The crowd at Civic Center Park around 2 p.m. on March 4. Photo: Tracey Taylor
“I’m 72-years-old and I’m ready to fuckin’ rumble,” said man in red hat, a supporter of President Trump. Photo: Tracey Taylor
“I’m 72-years-old and I’m ready to fuckin’ rumble,” said man in red hat, a supporter of President Trump. Photo: Tracey Taylor

The origin of the pro-Trump protest is unclear, although a group called March For Trump posted it would be holding a demonstration at Civic Center Park in Berkeley at 2 p.m. Saturday. Similar demos were planned for around the country Saturday, including at the Washington Monument in DC. The stated purpose: to unite against a “seditious fringe [that] has resolved to sabotage [President Trump’s] restored purpose” of putting “America first.” The Coalition to Defend Affirmative Action, Integration and Immigrant Rights and Fight for Equality By Any Means Necessary (BAMN) — announced a counter-protest to the pro-Trump demo, stating its purpose is to “confront and defeat the Trump movement” with “no platform for fascists and white supremacists.”

At midday there was a peaceful atmosphere at the park, with the weekly farmers’ market in full swing and just a few reporters with cameras and notepads waiting to see what, if anything, would transpire. A representative from the Ecology Center, which runs the farmers’ markets in Berkeley, said he had not noticed any change in the number of people showing up at the market.

At around 12:30 p.m. about 20 police officers arrived and took up positions on the south side of the park and on the elevated section next to the Peace Wall. Armed with batons, as well as at least one video camera, they at first observed from a distance. A handful of officers were stationed at the entrance to downtown Berkeley BART station from around noon.

Some protesters are seeking confrontation, or the edge of it. #berkeleyprotests

— Berkeleyside (@berkeleyside) March 4, 2017

Between 1 and 1:30 p.m. pro-Trump supporters began to arrive in small groups or individuals on their own. Some carried flags, mostly the stars and stripes as well as at least one black and yellow anarcho-capitalism flag. Some wore red baseball caps and others leather biker-style jackets. A Russian flag could also be seen in the crowd, although it was unclear what type of protester was carrying it.

At first, the BAMN group was congregated on the west side of the park and it kickstarted proceedings with controversial BUSD teacher Yvette Felarca making a speech through a megaphone.

The video below, shot at 1:38 p.m., shows BAMN group chanting in the direction of the Trump supporters who were grouped together about a hundred yards away across the park:

YouTube video

As numbers swelled on both sides, for about one hour there were two discrete groups separated by a large stretch of green lawn — rather like a middle-school dance with the girls on one side of the room and the boys on the other.

By around 2 p.m. the groups had drawn closer together, and, as they merged, the odd confrontational conversation had escalated into at least one fight. There were also relatively calm conversations taking place among those from opposing sides aiming to have a constructive dialogue.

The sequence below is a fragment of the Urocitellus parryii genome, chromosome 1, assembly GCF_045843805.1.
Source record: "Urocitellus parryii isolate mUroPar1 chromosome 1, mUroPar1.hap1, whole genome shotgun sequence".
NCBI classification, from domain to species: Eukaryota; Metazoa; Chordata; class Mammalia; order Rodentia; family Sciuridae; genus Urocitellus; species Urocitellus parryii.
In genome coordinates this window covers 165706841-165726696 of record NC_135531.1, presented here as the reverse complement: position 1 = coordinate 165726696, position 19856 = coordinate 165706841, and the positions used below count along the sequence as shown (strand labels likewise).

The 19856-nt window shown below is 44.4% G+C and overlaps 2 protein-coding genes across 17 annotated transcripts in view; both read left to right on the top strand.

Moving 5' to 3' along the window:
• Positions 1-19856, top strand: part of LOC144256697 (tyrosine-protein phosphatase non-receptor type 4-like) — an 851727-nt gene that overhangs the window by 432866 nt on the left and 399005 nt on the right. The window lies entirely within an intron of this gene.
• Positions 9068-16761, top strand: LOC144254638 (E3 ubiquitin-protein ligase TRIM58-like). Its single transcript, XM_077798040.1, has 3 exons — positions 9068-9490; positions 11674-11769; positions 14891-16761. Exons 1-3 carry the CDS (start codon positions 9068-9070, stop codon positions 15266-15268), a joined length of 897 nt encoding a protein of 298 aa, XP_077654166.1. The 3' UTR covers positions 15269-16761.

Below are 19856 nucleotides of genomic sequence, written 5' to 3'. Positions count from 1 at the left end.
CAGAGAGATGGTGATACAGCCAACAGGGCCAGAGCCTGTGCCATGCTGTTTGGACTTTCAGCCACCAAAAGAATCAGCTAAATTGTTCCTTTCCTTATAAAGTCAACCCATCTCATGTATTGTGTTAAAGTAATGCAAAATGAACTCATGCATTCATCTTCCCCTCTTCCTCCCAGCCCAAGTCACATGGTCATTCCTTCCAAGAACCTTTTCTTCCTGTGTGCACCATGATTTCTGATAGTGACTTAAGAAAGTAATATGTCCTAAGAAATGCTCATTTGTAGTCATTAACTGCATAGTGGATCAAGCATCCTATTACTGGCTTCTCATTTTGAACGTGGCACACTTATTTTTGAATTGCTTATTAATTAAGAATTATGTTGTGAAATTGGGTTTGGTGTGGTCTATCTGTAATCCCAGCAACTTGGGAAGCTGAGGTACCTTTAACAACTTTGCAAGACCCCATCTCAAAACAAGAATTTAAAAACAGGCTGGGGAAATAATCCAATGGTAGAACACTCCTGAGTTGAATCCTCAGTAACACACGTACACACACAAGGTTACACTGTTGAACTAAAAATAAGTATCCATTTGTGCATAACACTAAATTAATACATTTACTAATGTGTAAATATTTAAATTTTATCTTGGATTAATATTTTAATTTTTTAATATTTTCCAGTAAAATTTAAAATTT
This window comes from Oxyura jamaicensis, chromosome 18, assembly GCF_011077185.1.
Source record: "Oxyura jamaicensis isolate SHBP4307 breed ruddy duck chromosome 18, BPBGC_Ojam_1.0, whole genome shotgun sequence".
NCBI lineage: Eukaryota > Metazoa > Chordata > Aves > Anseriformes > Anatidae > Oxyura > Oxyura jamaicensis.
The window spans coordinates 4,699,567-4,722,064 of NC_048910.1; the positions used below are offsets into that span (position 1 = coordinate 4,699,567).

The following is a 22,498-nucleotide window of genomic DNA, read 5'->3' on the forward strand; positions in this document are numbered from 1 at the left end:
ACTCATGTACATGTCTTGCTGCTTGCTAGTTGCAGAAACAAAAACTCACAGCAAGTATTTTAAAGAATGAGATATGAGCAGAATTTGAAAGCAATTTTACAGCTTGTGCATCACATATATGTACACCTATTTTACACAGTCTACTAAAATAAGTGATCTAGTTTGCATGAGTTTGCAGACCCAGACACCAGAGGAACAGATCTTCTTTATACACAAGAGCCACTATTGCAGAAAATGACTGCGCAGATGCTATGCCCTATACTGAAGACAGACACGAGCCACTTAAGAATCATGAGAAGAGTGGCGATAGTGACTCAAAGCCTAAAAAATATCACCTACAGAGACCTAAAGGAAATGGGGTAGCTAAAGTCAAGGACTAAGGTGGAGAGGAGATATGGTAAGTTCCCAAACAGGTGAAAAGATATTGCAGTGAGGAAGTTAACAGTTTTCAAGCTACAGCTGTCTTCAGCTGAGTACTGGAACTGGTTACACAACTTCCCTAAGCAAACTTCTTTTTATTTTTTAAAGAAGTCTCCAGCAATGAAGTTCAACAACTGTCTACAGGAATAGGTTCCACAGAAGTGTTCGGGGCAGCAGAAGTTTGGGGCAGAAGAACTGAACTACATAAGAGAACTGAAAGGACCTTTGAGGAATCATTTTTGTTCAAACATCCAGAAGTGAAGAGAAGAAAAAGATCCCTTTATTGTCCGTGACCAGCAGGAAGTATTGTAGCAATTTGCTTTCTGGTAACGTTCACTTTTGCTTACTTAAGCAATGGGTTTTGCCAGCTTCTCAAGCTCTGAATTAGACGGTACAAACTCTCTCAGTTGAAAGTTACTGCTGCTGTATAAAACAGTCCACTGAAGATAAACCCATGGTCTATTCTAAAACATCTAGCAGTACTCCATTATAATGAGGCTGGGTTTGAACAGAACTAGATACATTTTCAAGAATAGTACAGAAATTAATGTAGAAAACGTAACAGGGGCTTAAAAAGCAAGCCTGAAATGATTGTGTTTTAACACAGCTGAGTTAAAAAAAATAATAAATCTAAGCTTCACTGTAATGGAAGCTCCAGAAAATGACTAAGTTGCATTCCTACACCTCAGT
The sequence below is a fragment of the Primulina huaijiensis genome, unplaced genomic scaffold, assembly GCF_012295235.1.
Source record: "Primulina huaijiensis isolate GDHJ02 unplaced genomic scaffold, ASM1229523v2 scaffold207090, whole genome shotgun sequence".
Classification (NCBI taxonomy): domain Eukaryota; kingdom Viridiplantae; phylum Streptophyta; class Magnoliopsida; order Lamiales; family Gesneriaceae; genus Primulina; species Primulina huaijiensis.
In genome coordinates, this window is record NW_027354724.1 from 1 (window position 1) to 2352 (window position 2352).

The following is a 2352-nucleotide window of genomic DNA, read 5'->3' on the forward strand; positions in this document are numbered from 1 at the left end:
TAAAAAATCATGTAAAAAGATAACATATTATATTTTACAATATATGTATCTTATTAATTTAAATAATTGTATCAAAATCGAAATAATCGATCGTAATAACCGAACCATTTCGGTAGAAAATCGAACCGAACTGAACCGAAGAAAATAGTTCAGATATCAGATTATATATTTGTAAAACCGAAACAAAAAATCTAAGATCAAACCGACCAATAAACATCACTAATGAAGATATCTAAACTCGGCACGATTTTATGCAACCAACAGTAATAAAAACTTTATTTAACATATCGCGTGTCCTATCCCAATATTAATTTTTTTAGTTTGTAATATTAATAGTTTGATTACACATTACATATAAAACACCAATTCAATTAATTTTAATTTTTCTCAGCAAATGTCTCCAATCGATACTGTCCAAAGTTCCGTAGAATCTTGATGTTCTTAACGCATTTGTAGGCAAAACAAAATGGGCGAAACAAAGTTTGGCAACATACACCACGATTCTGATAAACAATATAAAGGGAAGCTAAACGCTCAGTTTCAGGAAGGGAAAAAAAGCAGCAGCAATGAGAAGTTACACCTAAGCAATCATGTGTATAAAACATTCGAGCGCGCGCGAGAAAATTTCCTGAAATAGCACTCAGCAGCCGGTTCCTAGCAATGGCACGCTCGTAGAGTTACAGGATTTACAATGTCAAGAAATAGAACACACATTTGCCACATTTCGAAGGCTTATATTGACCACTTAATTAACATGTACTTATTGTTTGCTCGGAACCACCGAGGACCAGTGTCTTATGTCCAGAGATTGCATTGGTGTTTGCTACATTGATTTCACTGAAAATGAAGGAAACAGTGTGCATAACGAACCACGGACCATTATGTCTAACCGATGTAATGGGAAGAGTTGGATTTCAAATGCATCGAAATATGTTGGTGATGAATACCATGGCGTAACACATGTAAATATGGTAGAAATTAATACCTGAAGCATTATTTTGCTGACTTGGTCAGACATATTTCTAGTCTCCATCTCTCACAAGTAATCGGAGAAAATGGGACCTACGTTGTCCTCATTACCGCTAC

“I tried to break up the fight and someone slugged me,” said Fred Sutter. #berkeleyprotests

— Berkeleyside (@berkeleyside) March 4, 2017

Berkeleyside spoke with Timothy Watkins, originally from New Orleans. Watkins has lived in San Francisco for five years but today was the first day he had been to the East Bay. A self-described “person of color and homosexual,” he said Trump had brought him to Berkeley. He said he had “come out of hiding” to show his support for President Trump and to encourage others like himself to do the same. He said he believed the president had the back of both gay people and people of color.

During the protest different groups chanted slogans and sang songs. At one point, after the first fight had broken out, a group of pro-Trump supporters were urged by one of their own to “take a knee so that the police can do their job,” which about 12 of them did.

Timothy Watkins, a Trump supporter came to Berkeley protest to encourage other gay people of color to stand up for their president. Photo: Tracey Taylor

“I’m here for freedom of speech for everybody,” said Trish Cress, a woman from Healdsburg who was wearing a red “Make America Great Again” baseball cap. “We should be able to gather here peacefully. I saw people get beaten up.”

Berkeley City Councilman Ben Bartlett was at the protest, and State Senator Nancy Skinner was there for a time too.

Throughout the main protest at the park, from midday to around 5 p.m., there were no helicopters overhead. Around 5 p.m. when a only a few stragglers, most of whom seemed to be either Antifa or BAMN related, remained, a red helicopter did begin to hover over the park. Protesters, some of whom were wearing all black and wearing bandanas, were goading the police and some threw eggs. Several arrests were made.

Man pepper sprayed. Not sure by whom. #berkeleyprotests

— Berkeleyside (@berkeleyside) March 4, 2017

And, like clockwork, fights break out by wall. Police attending to someone hurt. #berkeleyprotests

— Berkeleyside (@berkeleyside) March 4, 2017

Follow Berkeleyside’s live coverage on Twitter.

Tensions were sometimes high at the “free speech” protest on Saturday March 4, 2017. Photo: David Yee
Tensions were sometimes high at the “free speech” protest on Saturday March 4, 2017. Photo: David Yee

The video below shows a verbal confrontation between two people who showed up to the protest. There were several such incidents of slanging matches:

YouTube video

After being vandalized on Feb. 1 during the last big protest in Berkeley, the downtown Wells Fargo was not taking any chances. Photo: Tracey Taylor

Berkeleyside’s Lance Knobel contributed reporting. This developing story was updated regularly after publication.

Tracey Taylor is co-founder of Berkeleyside and co-founder and editorial director of Cityside, the nonprofit parent to Berkeleyside and The Oaklandside. Before launching Berkeleyside, Tracey wrote for...